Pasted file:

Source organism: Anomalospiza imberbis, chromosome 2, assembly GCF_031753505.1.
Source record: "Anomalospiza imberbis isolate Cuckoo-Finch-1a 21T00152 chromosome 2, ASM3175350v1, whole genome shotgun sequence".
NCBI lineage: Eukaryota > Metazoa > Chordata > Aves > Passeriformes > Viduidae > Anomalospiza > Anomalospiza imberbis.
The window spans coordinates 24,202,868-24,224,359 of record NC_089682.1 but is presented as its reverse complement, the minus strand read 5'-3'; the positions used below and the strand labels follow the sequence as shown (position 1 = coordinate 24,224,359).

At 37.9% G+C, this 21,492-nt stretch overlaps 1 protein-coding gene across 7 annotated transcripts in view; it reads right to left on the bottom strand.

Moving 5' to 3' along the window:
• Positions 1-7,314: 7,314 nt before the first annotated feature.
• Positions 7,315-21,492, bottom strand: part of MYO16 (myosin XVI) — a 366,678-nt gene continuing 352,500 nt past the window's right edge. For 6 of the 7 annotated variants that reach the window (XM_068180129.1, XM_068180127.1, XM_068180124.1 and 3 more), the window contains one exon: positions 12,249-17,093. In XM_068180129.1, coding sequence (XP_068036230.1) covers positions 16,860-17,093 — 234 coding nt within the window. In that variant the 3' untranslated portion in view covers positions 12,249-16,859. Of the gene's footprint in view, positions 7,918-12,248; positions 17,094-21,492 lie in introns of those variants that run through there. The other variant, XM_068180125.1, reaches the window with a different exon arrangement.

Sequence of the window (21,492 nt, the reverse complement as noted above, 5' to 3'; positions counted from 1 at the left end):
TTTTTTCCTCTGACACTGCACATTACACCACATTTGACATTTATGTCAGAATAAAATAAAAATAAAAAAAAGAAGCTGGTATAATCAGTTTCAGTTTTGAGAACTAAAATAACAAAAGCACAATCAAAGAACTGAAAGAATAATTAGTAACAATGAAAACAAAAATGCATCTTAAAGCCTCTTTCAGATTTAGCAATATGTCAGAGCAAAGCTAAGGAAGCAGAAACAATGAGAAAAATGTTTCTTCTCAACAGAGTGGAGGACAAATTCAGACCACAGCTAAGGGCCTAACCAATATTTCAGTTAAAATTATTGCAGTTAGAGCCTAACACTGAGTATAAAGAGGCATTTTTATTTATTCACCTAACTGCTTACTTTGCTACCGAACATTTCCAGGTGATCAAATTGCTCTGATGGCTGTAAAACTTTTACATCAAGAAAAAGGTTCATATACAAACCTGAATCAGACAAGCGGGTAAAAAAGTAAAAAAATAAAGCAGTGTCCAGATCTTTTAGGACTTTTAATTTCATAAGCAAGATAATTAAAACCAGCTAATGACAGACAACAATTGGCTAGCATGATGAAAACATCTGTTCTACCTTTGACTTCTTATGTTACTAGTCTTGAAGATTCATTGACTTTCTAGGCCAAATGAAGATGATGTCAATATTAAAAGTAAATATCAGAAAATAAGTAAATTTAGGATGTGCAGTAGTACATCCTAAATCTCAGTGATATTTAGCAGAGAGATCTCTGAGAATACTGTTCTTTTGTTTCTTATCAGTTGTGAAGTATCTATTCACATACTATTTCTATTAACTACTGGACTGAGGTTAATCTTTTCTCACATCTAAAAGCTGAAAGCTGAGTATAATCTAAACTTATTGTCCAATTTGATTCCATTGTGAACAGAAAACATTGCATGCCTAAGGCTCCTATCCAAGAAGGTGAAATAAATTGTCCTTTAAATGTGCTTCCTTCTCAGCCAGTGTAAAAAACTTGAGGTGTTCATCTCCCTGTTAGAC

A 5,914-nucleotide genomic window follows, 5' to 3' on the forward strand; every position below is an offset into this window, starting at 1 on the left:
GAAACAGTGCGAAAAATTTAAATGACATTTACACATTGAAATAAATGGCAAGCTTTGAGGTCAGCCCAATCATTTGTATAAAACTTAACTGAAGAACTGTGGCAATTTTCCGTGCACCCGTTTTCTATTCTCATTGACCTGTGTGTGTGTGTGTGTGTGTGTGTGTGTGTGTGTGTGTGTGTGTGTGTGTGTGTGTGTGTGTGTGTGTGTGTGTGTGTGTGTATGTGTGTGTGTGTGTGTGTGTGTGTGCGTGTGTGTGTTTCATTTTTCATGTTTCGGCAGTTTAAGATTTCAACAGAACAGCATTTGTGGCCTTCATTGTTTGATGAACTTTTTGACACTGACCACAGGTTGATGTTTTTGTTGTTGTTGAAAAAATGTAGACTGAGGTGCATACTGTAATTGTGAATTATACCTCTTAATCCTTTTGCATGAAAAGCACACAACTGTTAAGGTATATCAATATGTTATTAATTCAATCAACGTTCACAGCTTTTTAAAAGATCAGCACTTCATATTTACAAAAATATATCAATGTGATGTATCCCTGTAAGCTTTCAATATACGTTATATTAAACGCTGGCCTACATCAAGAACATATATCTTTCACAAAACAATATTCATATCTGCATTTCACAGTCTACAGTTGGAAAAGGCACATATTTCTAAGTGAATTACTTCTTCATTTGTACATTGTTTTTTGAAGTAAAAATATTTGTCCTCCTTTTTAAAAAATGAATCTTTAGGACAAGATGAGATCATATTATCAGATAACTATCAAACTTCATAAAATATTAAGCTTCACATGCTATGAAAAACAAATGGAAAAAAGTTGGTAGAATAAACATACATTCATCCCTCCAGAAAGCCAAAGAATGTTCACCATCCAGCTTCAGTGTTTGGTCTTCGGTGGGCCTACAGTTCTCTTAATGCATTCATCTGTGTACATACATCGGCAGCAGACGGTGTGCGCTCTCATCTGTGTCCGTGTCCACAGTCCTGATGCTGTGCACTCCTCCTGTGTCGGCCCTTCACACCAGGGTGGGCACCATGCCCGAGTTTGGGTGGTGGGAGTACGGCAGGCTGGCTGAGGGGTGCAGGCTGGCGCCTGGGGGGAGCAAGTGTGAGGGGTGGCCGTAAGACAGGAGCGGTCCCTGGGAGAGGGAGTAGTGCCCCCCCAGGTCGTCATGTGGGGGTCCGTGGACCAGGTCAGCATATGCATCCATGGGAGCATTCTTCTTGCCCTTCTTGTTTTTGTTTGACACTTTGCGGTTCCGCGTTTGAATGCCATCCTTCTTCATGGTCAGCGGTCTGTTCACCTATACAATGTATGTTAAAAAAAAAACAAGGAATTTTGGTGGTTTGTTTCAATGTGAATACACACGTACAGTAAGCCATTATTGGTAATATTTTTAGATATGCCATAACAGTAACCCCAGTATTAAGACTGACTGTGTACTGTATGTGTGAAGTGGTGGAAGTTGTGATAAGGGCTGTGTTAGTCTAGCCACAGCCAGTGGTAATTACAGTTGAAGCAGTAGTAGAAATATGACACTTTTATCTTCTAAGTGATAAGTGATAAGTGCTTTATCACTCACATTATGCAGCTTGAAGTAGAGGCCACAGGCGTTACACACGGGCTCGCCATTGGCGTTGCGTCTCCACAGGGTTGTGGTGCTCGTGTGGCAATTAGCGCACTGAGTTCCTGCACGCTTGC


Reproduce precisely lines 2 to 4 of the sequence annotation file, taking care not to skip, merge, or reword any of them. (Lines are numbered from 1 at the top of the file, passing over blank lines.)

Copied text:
Source record: "Anomalospiza imberbis isolate Cuckoo-Finch-1a 21T00152 chromosome 2, ASM3175350v1, whole genome shotgun sequence".
NCBI lineage: Eukaryota > Metazoa > Chordata > Aves > Passeriformes > Viduidae > Anomalospiza > Anomalospiza imberbis.
The window spans coordinates 24,202,868-24,224,359 of record NC_089682.1 but is presented as its reverse complement, the minus strand read 5'-3'; the positions used below and the strand labels follow the sequence as shown (position 1 = coordinate 24,224,359).